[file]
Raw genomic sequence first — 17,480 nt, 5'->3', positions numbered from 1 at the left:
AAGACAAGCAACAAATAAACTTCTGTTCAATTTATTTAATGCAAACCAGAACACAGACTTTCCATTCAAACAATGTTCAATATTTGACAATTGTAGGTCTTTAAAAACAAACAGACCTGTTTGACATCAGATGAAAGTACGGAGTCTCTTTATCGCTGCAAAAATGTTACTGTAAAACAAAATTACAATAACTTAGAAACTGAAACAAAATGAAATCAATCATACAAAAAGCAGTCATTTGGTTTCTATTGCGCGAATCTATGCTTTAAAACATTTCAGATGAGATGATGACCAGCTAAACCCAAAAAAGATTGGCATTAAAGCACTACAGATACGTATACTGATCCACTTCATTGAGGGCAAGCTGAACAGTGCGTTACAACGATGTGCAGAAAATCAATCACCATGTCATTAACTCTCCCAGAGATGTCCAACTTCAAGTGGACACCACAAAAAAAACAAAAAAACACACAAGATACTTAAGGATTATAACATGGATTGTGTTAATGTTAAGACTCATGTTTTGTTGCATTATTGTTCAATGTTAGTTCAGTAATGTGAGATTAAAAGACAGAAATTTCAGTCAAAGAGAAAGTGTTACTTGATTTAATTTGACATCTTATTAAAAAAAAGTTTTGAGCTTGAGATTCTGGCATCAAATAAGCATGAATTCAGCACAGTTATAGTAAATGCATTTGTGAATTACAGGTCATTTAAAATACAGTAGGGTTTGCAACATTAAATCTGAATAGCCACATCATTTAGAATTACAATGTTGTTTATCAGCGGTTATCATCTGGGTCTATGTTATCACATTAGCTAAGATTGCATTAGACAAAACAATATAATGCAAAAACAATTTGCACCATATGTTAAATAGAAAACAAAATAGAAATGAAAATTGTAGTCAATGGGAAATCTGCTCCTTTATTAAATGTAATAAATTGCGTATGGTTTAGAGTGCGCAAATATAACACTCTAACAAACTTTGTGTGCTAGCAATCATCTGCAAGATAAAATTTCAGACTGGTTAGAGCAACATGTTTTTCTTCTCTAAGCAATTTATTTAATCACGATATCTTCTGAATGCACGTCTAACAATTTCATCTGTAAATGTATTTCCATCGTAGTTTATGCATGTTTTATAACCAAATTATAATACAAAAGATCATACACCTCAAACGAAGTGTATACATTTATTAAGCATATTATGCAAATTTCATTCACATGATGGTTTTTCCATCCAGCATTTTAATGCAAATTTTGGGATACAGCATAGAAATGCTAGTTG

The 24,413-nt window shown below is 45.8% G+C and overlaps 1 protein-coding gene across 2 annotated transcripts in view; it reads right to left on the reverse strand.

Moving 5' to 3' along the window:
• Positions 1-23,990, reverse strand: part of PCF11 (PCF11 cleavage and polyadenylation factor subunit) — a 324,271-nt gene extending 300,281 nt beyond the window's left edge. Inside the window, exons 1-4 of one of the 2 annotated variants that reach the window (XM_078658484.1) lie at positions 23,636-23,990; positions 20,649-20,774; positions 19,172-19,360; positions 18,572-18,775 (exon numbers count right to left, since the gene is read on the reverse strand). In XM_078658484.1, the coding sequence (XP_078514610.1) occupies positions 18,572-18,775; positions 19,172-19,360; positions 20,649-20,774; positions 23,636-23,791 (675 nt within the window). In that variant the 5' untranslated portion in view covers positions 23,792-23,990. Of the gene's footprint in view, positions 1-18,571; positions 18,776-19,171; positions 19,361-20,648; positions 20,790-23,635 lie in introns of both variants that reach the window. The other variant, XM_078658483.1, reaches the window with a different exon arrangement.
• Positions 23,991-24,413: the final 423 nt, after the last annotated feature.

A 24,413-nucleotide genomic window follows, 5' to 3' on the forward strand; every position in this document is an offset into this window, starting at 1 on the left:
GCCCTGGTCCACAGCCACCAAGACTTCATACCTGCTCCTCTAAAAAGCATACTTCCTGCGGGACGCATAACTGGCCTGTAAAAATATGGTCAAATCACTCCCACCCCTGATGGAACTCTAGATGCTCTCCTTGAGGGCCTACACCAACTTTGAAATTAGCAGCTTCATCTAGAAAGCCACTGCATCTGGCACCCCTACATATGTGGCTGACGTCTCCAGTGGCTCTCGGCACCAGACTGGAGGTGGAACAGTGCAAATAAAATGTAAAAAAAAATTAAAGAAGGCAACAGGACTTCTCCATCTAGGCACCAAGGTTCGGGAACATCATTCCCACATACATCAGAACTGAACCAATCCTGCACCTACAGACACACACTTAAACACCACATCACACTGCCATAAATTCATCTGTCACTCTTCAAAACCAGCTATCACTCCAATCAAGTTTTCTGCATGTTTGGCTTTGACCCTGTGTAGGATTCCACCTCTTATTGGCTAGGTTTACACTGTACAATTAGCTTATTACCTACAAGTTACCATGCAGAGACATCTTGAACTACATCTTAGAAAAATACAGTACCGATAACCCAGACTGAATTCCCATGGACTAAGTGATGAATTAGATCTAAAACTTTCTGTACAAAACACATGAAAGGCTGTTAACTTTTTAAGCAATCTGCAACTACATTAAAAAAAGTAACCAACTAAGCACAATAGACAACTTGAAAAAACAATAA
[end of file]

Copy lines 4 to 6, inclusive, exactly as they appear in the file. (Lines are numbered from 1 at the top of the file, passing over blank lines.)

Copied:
Moving 5' to 3' along the window:
• Positions 1-23,990, reverse strand: part of PCF11 (PCF11 cleavage and polyadenylation factor subunit) — a 324,271-nt gene extending 300,281 nt beyond the window's left edge. Inside the window, exons 1-4 of one of the 2 annotated variants that reach the window (XM_078658484.1) lie at positions 23,636-23,990; positions 20,649-20,774; positions 19,172-19,360; positions 18,572-18,775 (exon numbers count right to left, since the gene is read on the reverse strand). In XM_078658484.1, the coding sequence (XP_078514610.1) occupies positions 18,572-18,775; positions 19,172-19,360; positions 20,649-20,774; positions 23,636-23,791 (675 nt within the window). In that variant the 5' untranslated portion in view covers positions 23,792-23,990. Of the gene's footprint in view, positions 1-18,571; positions 18,776-19,171; positions 19,361-20,648; positions 20,790-23,635 lie in introns of both variants that reach the window. The other variant, XM_078658483.1, reaches the window with a different exon arrangement.
• Positions 23,991-24,413: the final 423 nt, after the last annotated feature.